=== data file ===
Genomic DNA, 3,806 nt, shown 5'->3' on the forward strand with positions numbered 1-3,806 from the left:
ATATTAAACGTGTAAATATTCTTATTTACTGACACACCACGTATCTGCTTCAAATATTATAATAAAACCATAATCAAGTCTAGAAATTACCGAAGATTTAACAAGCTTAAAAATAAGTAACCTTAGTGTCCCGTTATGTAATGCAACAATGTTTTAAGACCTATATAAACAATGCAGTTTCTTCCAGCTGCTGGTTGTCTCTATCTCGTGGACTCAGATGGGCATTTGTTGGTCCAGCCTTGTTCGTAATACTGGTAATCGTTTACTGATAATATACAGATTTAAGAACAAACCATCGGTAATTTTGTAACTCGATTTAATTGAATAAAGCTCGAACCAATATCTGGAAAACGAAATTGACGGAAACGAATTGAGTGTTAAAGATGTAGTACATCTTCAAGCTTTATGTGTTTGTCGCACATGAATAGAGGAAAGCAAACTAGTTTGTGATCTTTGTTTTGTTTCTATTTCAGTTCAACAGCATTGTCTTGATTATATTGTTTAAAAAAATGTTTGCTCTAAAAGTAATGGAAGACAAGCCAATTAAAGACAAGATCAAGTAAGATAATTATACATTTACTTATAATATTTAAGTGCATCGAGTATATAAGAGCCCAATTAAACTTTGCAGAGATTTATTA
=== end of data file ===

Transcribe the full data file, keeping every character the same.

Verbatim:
Genomic DNA, 3,806 nt, shown 5'->3' on the forward strand with positions numbered 1-3,806 from the left:
ATATTAAACGTGTAAATATTCTTATTTACTGACACACCACGTATCTGCTTCAAATATTATAATAAAACCATAATCAAGTCTAGAAATTACCGAAGATTTAACAAGCTTAAAAATAAGTAACCTTAGTGTCCCGTTATGTAATGCAACAATGTTTTAAGACCTATATAAACAATGCAGTTTCTTCCAGCTGCTGGTTGTCTCTATCTCGTGGACTCAGATGGGCATTTGTTGGTCCAGCCTTGTTCGTAATACTGGTAATCGTTTACTGATAATATACAGATTTAAGAACAAACCATCGGTAATTTTGTAACTCGATTTAATTGAATAAAGCTCGAACCAATATCTGGAAAACGAAATTGACGGAAACGAATTGAGTGTTAAAGATGTAGTACATCTTCAAGCTTTATGTGTTTGTCGCACATGAATAGAGGAAAGCAAACTAGTTTGTGATCTTTGTTTTGTTTCTATTTCAGTTCAACAGCATTGTCTTGATTATATTGTTTAAAAAAATGTTTGCTCTAAAAGTAATGGAAGACAAGCCAATTAAAGACAAGATCAAGTAAGATAATTATACATTTACTTATAATATTTAAGTGCATCGAGTATATAAGAGCCCAATTAAACTTTGCAGAGATTTATTA